Street Mobster, an article by Ellen Smith

Street Mobster screens at HOME on Sat 10 Sep as part of an ongoing series of Cinema on the Edge: Japanese Film in the 1970s.

Despite its post-war ‘economic miracle’, Japan was enduring a period of political strife at the end of the 1960s, marked by the student demonstrations of ‘68. The decade had also seen a wave of highly successful yakuza (organised crime) films from the country, with the genre at the peak of its ninkyō eiga (chivalry films) phase. This phase was characterised by a romantic depiction of stoic yakuza criminals who live by a code of honour and duty, similar to that of the samurai code. However, by the 1970s emerging directors sought to renew the genre with a more realistic portrayal of the criminal class in post-war Japan, even if this meant straying from tradition. One such director was Kinji Fuksaku, who burst onto the yakuza film scene with the gritty and unglamorous Sympathy for the Underdog (1971) followed by Street Mobster (1972). Street Mobster was the sixth and final instalment of film studio Toei’s Gendai Yakuza (Modern Yakuza) series of films, which all starred prolific actor Bunta Sugawara. As the name suggests, the genre underwent a modernisation, where filmmakers could engage with a growing sense of disillusionment within the country and reject the glamorised escapism that came before.

Whilst the films in the ninkyō eiga tradition depicted steadfast and honourable yakuzas, Kinji Fukusaku’s host of criminal outcasts were far from chivalrous. In Street Mobster, he presents a low-level street thug Isamu Okita (played by Sugawara), who is back on the streets of Kawasaki after a five-year prison sentence for a series of violent crimes. Quite literally born under a bad sign, he is an angry young man who claims he was destined to an unlucky life after being born on 15 August 1945, the day Japan formally surrendered in World War II. Upon his return, Okita finds himself displaced, with his environment and way of life different from where he left them. As a result, he opts for a disruptive and violent return to the criminal underworld by rejecting the order of things and scoffing at any semblance of tradition along the way. Street Mobster boasts a frenetic hand-held style that helps to lay down the chaotic path to self-destruction by its lead, with a fast pace that rarely lets up from its snappy freeze frame opening sequence to its violent and tragic finale.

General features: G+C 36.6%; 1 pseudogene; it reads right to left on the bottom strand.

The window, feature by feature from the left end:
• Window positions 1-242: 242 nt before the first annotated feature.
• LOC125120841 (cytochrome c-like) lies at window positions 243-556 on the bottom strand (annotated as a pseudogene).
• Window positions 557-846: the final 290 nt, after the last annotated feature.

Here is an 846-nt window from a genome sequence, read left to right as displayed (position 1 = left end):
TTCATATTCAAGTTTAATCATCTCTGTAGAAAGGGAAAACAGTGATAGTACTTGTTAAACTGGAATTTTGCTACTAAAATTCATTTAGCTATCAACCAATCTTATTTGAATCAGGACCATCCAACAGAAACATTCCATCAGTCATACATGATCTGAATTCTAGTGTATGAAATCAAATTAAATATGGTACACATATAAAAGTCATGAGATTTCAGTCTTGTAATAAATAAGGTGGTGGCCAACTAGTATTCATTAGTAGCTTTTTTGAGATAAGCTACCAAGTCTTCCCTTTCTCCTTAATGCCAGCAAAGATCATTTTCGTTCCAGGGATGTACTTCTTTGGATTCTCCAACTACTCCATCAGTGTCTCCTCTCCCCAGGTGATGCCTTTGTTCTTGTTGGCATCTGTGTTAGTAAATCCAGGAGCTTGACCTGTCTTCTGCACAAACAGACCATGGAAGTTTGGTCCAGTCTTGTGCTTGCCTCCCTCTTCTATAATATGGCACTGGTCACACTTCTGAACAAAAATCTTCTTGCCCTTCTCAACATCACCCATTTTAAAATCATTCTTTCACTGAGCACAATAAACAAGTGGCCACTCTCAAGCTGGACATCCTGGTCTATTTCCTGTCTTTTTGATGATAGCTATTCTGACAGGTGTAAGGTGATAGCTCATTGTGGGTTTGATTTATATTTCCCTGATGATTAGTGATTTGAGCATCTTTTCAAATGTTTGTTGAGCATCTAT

The film’s gritty visual style, scenes of clumsy but brutal violence and unruly central character all work to expose the fabrication of the yakuza mythology. Moving the genre in this direction meant that Fukusaku was able to represent those who Japan’s economic developments had left behind, portraying complex characters residing on the margins of wider society, usually doomed to poverty, imprisonment or death. The director’s abrasive and unromantic entries into the yakuza genre became part of the jitsuroku eiga (actual record films) phase, the next major wave of yakuza cinema that dominated the 1970s. He would popularise this phase further with his ground-breaking crime epic Battles Without Honour and Humanity (1973), which would go on to spawn four sequels and continue his collaborative partnership with actor Sugawara.

Fukusaku’s filmography expanded across various genres after the 1970s, culminating in his cult mega-hit Battle Royale in 2000, for which he is mostly remembered. But, revisiting his earlier yakuza works like Street Mobster reveals a filmmaker able to provide an understanding of some of the social and economic changes that were taking place in Japan in the 1970s, as well as revitalising of one of the most iconic genres to emerge from the country.

By Ellen Smith.

Ellen Smith is a Film Team Administrator at HOME.